Bestselling author and investigative journalist Vicky Ward is decrying the blatant partisan bias in the media when it comes to covering her exposés on former Trump administration advisor Jared Kushner versus President Joe Biden’s son, Hunter Biden.
Ward has been reporting on Kushner for years. Now, she is digging into Hunter Biden’s affairs. She claims there is a massive difference in how the mainstream media reports findings on Kushner, the son-in-law of former President Trump, versus those concerning Hunter Biden.
The author previously wrote a 2019 bestseller on Kushner and his alleged business dealings with Saudi Arabia. Ward says that her reporting was mostly ignored by conservative media despite its wide coverage.
She wrote an April 27 article on Hunter Biden, titled, “Exclusive: Oligarch with Hunter Biden Connection Avoids Sanction List.” While the piece did get some airtime on the right, the leftist mainstream media seemed to mostly ignore it which is the exact opposite of the treatment the Kushner piece received.
(Video Credit: Newsmax)
Ward believes that Biden should not be compared to Kushner or vice versa and that each should be judged on their individual actions and not their politics or families. She quotes former George W. Bush ethics chief Richard Painter who asserted that “Kushner shouldn’t be the yardstick by which we measure Hunter Biden” in a recent interview with the author.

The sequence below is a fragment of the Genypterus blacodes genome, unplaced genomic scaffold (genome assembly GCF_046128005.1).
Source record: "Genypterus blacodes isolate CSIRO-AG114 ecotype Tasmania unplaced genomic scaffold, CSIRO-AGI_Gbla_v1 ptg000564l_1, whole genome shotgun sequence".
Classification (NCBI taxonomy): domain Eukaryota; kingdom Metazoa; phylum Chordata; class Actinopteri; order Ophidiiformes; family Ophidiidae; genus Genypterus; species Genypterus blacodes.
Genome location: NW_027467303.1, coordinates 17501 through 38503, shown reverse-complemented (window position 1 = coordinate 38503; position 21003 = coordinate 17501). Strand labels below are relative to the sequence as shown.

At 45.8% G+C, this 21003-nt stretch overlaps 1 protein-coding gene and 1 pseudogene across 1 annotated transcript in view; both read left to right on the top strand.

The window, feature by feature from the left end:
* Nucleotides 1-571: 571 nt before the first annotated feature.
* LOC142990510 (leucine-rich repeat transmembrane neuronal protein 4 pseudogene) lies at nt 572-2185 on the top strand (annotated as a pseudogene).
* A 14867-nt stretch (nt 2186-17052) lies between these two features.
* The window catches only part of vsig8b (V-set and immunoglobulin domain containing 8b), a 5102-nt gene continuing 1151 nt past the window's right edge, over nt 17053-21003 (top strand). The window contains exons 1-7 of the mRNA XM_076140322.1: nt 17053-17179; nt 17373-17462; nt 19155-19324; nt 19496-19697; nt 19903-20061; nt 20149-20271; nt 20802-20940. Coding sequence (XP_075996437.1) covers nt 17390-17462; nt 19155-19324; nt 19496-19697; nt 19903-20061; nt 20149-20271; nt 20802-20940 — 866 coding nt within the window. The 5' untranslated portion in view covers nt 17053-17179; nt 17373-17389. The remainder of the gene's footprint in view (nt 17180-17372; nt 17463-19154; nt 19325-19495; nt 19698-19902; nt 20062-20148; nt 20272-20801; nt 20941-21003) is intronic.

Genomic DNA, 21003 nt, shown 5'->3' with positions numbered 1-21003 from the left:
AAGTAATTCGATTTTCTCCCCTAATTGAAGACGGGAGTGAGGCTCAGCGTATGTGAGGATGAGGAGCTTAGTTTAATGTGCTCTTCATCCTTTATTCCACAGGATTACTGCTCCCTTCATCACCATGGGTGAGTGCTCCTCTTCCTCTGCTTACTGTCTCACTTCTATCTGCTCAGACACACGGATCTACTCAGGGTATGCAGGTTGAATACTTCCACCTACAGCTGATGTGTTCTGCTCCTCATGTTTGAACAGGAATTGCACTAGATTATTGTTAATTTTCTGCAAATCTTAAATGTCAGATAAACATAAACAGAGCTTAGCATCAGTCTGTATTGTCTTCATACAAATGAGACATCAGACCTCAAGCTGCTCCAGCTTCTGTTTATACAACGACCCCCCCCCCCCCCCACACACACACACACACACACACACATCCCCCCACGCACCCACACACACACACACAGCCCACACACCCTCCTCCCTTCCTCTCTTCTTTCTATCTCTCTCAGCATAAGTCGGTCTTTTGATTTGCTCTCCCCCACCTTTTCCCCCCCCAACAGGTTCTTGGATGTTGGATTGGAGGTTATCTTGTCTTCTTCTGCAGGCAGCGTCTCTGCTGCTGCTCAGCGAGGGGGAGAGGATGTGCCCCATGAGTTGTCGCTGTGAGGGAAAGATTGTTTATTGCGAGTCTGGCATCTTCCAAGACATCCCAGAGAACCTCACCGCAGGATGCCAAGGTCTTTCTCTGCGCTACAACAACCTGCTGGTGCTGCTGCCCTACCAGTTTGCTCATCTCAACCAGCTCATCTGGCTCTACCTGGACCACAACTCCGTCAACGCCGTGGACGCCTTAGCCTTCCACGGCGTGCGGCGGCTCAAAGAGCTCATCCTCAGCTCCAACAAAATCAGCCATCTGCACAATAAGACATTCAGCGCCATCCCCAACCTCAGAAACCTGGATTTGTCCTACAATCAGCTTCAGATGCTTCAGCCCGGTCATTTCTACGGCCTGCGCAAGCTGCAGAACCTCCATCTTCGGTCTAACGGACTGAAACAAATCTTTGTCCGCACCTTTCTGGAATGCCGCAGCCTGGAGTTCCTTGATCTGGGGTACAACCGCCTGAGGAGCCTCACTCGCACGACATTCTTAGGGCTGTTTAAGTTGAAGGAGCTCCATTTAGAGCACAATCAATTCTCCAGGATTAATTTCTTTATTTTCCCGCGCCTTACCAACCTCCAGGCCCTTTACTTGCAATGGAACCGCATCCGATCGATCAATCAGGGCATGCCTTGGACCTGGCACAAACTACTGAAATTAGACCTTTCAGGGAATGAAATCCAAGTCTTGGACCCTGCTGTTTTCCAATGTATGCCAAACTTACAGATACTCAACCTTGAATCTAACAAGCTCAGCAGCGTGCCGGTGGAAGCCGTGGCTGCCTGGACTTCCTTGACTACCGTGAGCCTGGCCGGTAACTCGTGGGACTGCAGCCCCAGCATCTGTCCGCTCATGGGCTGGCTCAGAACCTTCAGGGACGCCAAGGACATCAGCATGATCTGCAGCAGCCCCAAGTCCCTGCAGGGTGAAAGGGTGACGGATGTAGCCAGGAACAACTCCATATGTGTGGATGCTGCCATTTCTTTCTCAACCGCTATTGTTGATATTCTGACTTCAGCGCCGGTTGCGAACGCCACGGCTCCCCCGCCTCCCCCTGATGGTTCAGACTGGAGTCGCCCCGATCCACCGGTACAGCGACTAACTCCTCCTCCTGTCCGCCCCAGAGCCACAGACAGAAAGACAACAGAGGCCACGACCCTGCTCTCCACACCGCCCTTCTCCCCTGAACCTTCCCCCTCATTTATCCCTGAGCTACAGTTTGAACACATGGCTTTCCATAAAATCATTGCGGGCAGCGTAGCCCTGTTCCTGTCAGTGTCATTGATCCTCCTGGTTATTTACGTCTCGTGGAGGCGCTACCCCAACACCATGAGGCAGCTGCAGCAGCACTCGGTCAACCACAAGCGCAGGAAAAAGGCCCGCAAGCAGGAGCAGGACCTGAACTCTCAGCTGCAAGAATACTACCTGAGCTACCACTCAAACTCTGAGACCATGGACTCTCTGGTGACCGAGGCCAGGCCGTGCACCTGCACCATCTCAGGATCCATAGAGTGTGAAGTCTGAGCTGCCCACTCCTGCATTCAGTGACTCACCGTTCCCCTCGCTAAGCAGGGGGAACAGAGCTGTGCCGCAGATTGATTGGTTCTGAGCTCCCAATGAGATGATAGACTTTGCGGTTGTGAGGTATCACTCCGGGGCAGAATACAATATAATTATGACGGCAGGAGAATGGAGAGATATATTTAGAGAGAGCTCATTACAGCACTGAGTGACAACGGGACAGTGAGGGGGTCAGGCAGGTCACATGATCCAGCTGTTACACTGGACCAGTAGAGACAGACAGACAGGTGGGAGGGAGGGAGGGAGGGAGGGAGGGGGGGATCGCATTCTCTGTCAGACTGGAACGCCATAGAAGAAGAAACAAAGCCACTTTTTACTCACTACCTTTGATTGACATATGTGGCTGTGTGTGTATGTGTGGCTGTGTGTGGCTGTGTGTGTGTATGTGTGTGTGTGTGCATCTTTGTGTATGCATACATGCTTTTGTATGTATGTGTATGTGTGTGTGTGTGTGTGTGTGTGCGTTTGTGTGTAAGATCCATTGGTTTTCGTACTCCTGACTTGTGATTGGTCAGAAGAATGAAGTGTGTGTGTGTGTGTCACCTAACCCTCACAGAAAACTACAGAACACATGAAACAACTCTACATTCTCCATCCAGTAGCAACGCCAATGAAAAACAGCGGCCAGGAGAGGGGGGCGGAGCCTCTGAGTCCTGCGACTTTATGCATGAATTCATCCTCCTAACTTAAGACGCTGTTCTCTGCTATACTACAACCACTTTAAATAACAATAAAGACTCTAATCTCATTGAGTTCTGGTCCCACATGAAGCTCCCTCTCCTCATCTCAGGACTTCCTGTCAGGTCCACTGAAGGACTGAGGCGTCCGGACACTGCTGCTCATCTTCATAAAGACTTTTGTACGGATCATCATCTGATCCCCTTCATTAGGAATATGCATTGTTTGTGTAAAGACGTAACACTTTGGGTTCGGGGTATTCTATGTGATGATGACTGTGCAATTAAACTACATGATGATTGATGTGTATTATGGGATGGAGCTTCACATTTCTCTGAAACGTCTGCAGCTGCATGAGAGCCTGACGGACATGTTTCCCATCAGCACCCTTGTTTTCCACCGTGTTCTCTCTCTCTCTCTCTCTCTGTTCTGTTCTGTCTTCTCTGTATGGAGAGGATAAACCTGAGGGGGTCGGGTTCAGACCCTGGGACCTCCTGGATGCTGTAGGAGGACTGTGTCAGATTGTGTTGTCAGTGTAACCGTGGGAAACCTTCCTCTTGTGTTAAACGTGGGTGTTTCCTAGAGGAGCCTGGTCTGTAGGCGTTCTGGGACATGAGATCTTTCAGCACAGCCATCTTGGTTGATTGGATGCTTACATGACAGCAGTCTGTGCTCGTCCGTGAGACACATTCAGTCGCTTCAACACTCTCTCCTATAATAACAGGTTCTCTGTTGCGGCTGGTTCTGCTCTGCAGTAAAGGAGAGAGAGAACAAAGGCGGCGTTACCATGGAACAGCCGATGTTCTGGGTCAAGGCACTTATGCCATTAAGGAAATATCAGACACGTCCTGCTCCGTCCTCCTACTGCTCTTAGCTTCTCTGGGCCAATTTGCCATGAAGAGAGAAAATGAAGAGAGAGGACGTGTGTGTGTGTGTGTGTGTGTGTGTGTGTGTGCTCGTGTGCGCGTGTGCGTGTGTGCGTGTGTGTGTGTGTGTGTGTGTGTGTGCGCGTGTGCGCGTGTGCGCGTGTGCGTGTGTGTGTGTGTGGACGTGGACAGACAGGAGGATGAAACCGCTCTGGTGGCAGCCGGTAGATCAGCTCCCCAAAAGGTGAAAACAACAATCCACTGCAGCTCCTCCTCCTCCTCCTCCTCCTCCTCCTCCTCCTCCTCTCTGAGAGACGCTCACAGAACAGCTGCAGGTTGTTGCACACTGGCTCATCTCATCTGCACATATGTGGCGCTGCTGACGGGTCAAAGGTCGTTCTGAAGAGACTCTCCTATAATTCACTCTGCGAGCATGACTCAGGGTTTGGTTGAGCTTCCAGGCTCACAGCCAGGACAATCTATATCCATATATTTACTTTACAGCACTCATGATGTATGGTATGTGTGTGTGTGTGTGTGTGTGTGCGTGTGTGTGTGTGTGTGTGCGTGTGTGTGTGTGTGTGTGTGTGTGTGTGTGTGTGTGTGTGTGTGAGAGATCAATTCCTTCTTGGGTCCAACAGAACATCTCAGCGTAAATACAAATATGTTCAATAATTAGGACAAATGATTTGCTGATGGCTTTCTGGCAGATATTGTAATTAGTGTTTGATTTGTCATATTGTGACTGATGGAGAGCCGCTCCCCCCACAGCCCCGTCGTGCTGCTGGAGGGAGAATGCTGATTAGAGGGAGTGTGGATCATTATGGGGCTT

Painter also noted to Ward that if Republicans win the Senate and the House, they will go after Hunter Biden full tilt. They’ll also allegedly focus on the controversy around the appointment of former Penn University President Amy Gutmann as the ambassador to Germany. He claims that Penn paid Joe Biden almost $1 million to teach at Penn, which is home to the Biden Center, during a period he could not have possibly taught full time and then received massive donations from China.
She is vowing to “continue on because I don’t think investigative reporters should be partisan. The stories may be different – but they are both stories worthy of investigation.”
I don’t think investigative reporters should be partisan.
The Jared Kushner and Hunter Biden stories may be different—but they are both stories worthy of investigation. https://t.co/Yq9MgeUq9u
— Vicky Ward (@VickyPJWard) May 11, 2022
Mediaite asked Ward to describe the media narratives surrounding the two stories.
“The narrative with Kushner begs the huge question: did he, whilst in office in the White House, do a self-interested financial transactional quid pro quo (or quid pro quos) at the risk of national security in order to benefit himself financially? That is the question that the narrative of the investment of $2 billion by the Saudi Investment Fund in Kushner’s fund begs, especially given that we know that the advisors to the Saudi Crown Prince advised he not invest with Kushner, because Kushner had no investing experience,” she remarked.
(Video Credit: MSNBC)
“This question is incredibly difficult to answer unless there is documentation somewhere proving that a deal was done while Kushner was in office. But the optics of such an enormous deal so soon after the presidency are deeply troubling,” she contended.